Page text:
The cult of victimology holds Blacks back more than any institutionalized racism. Blacks will not progress until victim thinking disappears he writes.
When I was ten, my mother made me read Roots cover to cover, and she'd coax me to curl up beside her to watch old newsreels of black civil rights protesters being hosed, beaten, and dragged off to prison. We watched Norman Lear sitcoms, so I'd learn from Archie Bunker and crew what blacks had faced in the past. Later, she made sure I read accounts of black America before the civil rights movement. I learned of black lawyers working as office clerks, black classical musicians stuck orchestrating cheap stage revues, brilliant black professors trapped in threadbare segregated colleges; I read of the Scottsboro Boys, Emmett Till, and the assassination of Martin Luther King.
Such things filled me with horror--but then with relief, even triumph. After all, wasn't the point of All in the Family that Archie was powerless in the face of his daughter and son-in-law's racially progressive positions? Didn't his black neighbors have the moral upper hand--and wasn't it they, not Archie, who got to move to the Upper East Side? By my twenties, in the 1990s, I felt grateful and excited to live in times of bracing progress for my race.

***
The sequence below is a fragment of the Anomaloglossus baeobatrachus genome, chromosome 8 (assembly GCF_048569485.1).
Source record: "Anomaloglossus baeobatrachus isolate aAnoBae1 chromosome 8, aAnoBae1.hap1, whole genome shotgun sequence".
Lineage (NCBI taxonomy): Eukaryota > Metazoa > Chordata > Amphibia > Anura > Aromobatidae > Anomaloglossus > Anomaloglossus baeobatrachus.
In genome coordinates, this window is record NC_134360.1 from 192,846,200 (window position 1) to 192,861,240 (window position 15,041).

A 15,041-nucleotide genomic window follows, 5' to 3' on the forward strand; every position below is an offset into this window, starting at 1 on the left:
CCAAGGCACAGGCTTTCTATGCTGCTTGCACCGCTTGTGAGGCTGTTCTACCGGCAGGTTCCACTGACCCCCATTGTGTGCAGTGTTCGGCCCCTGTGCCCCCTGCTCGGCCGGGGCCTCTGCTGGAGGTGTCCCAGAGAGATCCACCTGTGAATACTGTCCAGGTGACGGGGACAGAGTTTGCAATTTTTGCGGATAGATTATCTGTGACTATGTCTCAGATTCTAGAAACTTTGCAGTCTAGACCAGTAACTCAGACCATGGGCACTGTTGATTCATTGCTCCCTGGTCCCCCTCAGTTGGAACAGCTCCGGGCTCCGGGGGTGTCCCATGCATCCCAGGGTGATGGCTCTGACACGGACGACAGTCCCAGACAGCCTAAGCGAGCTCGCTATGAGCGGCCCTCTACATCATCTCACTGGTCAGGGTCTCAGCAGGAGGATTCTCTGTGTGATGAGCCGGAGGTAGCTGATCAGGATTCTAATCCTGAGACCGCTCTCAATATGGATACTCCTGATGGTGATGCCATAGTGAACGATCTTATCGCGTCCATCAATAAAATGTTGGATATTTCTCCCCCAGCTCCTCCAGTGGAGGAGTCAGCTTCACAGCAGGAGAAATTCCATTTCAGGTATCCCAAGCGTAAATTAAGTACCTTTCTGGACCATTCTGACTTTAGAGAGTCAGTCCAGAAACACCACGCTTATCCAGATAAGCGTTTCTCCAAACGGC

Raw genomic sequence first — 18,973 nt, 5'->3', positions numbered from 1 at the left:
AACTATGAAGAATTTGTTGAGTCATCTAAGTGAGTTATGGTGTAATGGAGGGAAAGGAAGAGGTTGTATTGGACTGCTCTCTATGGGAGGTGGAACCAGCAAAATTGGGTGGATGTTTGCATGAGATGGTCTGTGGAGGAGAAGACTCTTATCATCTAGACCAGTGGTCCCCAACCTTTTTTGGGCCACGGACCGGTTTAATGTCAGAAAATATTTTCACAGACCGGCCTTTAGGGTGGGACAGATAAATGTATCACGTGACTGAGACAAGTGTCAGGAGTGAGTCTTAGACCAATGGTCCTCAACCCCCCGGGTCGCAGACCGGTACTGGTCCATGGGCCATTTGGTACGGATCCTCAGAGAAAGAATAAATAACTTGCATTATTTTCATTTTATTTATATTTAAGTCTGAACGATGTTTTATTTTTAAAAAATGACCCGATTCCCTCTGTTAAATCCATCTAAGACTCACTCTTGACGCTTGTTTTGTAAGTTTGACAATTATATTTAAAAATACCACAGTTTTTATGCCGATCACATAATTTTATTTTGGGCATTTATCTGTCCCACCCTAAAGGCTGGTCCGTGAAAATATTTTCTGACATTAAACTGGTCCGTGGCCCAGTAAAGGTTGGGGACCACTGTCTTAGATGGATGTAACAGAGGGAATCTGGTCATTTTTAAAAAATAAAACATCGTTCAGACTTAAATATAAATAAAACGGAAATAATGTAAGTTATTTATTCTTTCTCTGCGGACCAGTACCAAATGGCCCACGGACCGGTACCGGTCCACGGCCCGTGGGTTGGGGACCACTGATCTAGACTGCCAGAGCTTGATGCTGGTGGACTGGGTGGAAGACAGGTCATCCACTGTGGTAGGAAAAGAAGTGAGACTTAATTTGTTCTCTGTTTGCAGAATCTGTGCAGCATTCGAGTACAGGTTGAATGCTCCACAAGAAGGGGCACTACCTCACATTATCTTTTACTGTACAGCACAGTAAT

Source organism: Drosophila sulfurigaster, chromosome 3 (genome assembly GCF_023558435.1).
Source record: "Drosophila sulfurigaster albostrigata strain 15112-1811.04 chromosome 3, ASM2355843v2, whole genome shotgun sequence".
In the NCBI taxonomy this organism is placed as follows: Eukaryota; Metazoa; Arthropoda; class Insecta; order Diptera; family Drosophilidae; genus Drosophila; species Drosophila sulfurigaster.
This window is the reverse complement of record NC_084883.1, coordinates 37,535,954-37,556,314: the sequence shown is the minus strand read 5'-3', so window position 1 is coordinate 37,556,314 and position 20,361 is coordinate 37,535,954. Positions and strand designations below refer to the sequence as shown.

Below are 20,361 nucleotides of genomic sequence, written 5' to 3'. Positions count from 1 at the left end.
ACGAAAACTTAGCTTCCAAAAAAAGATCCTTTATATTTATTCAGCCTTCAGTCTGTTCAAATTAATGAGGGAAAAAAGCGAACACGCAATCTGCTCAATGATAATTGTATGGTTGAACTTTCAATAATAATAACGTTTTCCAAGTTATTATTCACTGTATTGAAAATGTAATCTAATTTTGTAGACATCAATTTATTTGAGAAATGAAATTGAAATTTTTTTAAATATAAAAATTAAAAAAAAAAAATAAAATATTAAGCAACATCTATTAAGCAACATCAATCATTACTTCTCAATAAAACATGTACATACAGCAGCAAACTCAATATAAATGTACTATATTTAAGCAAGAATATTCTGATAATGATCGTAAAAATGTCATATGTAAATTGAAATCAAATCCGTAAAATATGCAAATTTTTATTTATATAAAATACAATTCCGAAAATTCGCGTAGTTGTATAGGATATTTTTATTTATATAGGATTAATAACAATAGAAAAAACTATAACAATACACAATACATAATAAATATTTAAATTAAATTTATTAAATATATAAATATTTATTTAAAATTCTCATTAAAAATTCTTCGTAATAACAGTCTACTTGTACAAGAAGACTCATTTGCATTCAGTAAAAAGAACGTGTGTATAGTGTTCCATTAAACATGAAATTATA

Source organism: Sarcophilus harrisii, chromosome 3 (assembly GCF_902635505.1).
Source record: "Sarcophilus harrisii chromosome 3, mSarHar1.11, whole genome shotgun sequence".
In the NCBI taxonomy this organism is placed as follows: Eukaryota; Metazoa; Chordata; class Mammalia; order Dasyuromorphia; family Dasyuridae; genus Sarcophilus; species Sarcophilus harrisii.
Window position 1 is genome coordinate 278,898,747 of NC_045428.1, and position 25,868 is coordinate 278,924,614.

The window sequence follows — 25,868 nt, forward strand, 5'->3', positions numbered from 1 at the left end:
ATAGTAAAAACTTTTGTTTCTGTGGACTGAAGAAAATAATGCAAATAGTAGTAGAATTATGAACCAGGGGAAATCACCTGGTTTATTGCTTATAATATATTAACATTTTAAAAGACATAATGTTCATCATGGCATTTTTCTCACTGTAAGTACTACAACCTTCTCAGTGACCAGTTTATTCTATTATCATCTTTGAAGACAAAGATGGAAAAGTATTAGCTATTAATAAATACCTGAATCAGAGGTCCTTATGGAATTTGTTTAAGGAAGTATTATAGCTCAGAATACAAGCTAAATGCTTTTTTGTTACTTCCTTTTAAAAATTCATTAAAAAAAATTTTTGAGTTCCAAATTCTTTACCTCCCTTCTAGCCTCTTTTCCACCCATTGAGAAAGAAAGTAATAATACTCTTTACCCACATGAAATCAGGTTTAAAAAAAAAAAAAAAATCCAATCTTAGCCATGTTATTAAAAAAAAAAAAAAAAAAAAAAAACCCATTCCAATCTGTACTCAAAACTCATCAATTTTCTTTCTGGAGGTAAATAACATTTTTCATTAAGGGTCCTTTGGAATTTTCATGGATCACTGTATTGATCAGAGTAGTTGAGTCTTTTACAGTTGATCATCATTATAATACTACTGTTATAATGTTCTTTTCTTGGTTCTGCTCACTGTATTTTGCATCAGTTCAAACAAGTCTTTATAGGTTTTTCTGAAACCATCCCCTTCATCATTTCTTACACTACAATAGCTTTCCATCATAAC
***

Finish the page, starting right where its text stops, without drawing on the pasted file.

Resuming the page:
Yet during the decade I came to realize that this feeling made me odd man out among most black Americans. In every race-related debate--whether over Rodney King, O. J. Simpson, the Million Man March, Ebonics, or affirmative action--almost every black person I knew, many with backgrounds as comfortable as my own, started from the fierce conviction that, decades after the Civil Rights Act, whitey's foot remains pressed upon all black Americans' necks. For most black Americans, the rapid increase of the black middle class, of interracial relationships and marriages, and of blacks in prestigious positions has no bearing on the real state of black America. Further, they believe, whites' inability to grasp the unmistakable reality of oppression is itself proof of racism, while blacks who question that reality are self-deluded.
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